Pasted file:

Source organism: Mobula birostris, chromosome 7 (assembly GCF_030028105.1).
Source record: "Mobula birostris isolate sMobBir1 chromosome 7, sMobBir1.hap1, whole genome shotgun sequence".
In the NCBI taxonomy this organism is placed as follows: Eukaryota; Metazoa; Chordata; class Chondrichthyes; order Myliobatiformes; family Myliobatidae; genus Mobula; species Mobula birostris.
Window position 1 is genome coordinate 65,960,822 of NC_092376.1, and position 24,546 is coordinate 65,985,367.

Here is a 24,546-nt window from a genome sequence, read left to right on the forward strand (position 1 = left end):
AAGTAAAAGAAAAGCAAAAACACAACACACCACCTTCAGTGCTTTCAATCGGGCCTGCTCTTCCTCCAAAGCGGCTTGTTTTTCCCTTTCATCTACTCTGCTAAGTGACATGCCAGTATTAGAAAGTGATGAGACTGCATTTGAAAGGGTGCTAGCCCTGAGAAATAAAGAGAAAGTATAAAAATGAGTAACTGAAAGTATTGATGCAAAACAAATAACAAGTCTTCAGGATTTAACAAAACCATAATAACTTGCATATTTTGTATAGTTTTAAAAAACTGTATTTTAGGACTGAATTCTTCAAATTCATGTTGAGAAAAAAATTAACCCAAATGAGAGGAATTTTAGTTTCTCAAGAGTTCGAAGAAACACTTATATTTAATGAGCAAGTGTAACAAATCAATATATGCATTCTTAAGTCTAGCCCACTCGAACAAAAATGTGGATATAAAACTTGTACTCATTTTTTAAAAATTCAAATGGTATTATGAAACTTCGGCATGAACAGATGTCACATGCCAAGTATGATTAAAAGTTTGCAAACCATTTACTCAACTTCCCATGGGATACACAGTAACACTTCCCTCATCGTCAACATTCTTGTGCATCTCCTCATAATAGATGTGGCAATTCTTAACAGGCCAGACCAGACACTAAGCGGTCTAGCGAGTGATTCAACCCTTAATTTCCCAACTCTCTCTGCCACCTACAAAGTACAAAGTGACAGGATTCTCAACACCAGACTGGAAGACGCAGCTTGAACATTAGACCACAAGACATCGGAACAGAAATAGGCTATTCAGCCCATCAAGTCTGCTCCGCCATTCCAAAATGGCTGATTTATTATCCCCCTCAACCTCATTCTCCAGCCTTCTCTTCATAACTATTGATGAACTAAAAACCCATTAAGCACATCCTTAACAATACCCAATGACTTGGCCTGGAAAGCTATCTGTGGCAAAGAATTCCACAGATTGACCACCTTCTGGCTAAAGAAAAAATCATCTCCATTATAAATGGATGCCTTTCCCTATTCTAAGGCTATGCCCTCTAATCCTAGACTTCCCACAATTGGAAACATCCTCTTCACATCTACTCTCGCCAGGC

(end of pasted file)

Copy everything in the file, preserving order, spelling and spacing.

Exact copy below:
Source organism: Mobula birostris, chromosome 7 (assembly GCF_030028105.1).
Source record: "Mobula birostris isolate sMobBir1 chromosome 7, sMobBir1.hap1, whole genome shotgun sequence".
In the NCBI taxonomy this organism is placed as follows: Eukaryota; Metazoa; Chordata; class Chondrichthyes; order Myliobatiformes; family Myliobatidae; genus Mobula; species Mobula birostris.
Window position 1 is genome coordinate 65,960,822 of NC_092376.1, and position 24,546 is coordinate 65,985,367.

Here is a 24,546-nt window from a genome sequence, read left to right on the forward strand (position 1 = left end):
AAGTAAAAGAAAAGCAAAAACACAACACACCACCTTCAGTGCTTTCAATCGGGCCTGCTCTTCCTCCAAAGCGGCTTGTTTTTCCCTTTCATCTACTCTGCTAAGTGACATGCCAGTATTAGAAAGTGATGAGACTGCATTTGAAAGGGTGCTAGCCCTGAGAAATAAAGAGAAAGTATAAAAATGAGTAACTGAAAGTATTGATGCAAAACAAATAACAAGTCTTCAGGATTTAACAAAACCATAATAACTTGCATATTTTGTATAGTTTTAAAAAACTGTATTTTAGGACTGAATTCTTCAAATTCATGTTGAGAAAAAAATTAACCCAAATGAGAGGAATTTTAGTTTCTCAAGAGTTCGAAGAAACACTTATATTTAATGAGCAAGTGTAACAAATCAATATATGCATTCTTAAGTCTAGCCCACTCGAACAAAAATGTGGATATAAAACTTGTACTCATTTTTTAAAAATTCAAATGGTATTATGAAACTTCGGCATGAACAGATGTCACATGCCAAGTATGATTAAAAGTTTGCAAACCATTTACTCAACTTCCCATGGGATACACAGTAACACTTCCCTCATCGTCAACATTCTTGTGCATCTCCTCATAATAGATGTGGCAATTCTTAACAGGCCAGACCAGACACTAAGCGGTCTAGCGAGTGATTCAACCCTTAATTTCCCAACTCTCTCTGCCACCTACAAAGTACAAAGTGACAGGATTCTCAACACCAGACTGGAAGACGCAGCTTGAACATTAGACCACAAGACATCGGAACAGAAATAGGCTATTCAGCCCATCAAGTCTGCTCCGCCATTCCAAAATGGCTGATTTATTATCCCCCTCAACCTCATTCTCCAGCCTTCTCTTCATAACTATTGATGAACTAAAAACCCATTAAGCACATCCTTAACAATACCCAATGACTTGGCCTGGAAAGCTATCTGTGGCAAAGAATTCCACAGATTGACCACCTTCTGGCTAAAGAAAAAATCATCTCCATTATAAATGGATGCCTTTCCCTATTCTAAGGCTATGCCCTCTAATCCTAGACTTCCCACAATTGGAAACATCCTCTTCACATCTACTCTCGCCAGGC